LAKEWOOD, Ohio - Lakewood residents are expressing anger over a crosswalk that they say is extremely dangerous.
"It's terrible," said Nancy Mobley, a Lakewood resident. "The people cannot get across, the older people do not have time to make it. They do not stop."
Mobley said she used to use the PNC Bank near the crosswalk at Detroit Avenue and Manor Park Avenue, but once she realized how unsafe it is to cross, she withdrew her money and went elsewhere.
"It's like they ignore you," said Vonni Rubin, another Lakewood resident. "I could be standing about to walk, and they're just speeding by."
Rubin said she no longer uses the crosswalk either.
The crosswalk was installed last year after the state took out a traffic light at the intersection. Local officials said the state decided the light caused traffic congestion and air quality issues. It would cost the city about $140,000 to reinstall the light.
"The law states that when you're within a crosswalk the vehicles have to stop," said Capt. Gary Sprague of the Lakewood Police Department.
Sprague said his department has received numerous complaints about the crosswalk, which has prompted officers to patrol the area more. But when NewsChannel5 asked police how many tickets it's written to driver or pedestrian violators at the Detroit and Manor Park crosswalk this year, they said none.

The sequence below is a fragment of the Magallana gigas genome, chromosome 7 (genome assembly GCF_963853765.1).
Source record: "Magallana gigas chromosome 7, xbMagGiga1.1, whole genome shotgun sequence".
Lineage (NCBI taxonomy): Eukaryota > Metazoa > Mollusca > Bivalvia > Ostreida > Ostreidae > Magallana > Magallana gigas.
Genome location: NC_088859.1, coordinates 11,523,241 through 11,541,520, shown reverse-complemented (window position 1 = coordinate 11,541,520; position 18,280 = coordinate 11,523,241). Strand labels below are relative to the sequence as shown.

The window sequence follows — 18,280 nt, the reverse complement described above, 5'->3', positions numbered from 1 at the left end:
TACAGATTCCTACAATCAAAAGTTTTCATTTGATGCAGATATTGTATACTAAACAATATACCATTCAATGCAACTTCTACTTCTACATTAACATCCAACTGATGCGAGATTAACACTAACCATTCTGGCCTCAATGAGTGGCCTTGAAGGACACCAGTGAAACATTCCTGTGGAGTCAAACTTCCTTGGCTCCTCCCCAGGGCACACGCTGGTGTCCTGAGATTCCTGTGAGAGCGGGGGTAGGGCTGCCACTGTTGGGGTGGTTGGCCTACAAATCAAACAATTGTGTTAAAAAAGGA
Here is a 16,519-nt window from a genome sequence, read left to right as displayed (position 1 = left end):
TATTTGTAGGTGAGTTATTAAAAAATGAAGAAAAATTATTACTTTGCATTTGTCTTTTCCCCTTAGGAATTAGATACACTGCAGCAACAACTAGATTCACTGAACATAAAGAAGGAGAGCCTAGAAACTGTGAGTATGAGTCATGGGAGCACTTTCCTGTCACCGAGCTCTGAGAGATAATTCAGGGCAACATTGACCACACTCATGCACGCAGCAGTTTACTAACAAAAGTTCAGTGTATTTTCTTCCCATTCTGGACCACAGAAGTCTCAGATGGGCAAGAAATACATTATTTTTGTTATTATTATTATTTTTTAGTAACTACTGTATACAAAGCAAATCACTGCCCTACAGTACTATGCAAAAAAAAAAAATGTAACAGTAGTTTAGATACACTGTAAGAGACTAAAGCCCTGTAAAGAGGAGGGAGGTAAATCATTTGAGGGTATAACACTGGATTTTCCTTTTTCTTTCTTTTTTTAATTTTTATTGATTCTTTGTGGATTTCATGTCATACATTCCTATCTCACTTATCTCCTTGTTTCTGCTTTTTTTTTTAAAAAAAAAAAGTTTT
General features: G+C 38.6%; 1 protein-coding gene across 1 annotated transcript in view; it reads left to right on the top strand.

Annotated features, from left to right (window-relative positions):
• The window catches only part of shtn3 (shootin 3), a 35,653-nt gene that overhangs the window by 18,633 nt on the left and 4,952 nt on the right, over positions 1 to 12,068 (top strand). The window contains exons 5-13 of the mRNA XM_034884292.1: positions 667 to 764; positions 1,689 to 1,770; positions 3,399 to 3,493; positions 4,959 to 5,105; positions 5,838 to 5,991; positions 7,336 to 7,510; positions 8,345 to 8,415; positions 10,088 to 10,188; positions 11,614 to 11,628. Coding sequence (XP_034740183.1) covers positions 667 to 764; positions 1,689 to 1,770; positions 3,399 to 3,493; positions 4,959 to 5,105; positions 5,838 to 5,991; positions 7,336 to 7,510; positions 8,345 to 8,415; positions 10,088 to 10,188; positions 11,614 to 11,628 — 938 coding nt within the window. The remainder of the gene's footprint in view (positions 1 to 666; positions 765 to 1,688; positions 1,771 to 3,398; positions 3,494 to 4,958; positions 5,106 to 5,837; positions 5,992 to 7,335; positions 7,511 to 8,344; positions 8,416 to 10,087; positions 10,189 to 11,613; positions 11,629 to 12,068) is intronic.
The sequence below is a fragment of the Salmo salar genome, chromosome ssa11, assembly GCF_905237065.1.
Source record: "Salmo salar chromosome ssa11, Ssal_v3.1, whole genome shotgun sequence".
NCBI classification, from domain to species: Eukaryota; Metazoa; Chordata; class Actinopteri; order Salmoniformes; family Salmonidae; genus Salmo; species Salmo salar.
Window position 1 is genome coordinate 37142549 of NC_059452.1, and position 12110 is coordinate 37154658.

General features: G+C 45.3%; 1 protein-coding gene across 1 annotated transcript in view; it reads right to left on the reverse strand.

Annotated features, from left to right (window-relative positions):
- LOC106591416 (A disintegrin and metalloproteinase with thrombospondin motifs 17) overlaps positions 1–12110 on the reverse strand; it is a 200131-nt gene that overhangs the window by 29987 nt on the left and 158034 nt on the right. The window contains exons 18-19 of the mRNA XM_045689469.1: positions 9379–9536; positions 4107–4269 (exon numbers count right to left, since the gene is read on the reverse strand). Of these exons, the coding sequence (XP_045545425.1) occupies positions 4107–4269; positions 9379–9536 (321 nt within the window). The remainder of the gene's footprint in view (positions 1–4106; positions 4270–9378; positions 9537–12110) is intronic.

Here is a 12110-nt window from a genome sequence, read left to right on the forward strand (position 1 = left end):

"Nobody stops," Mobley said. "They all stand there and wait for them to stop, and they will not stop."
When NewsChannel5 spent time at the crosswalk on Thursday, at least a dozen people tried to cross but cars didn't yield.
It's the same situation that Lakewood Patch Editor Colin McEwen experienced Wednesday when he did his own experiment for the news website. He said only about two drivers obeyed the law and yielded to him as the pedestrian out of 100 in a span of 45 minutes.
"It's a busy intersection," McEwen said. "Sometimes they drive through fast and they're texting on their phones."
Lakewood Mayor Michael Summers said he will be reevaluating the safety of the crosswalk and would like the city to install better signage.
"If you're not really careful or cautious, you're an accident waiting to happen," Rubin said.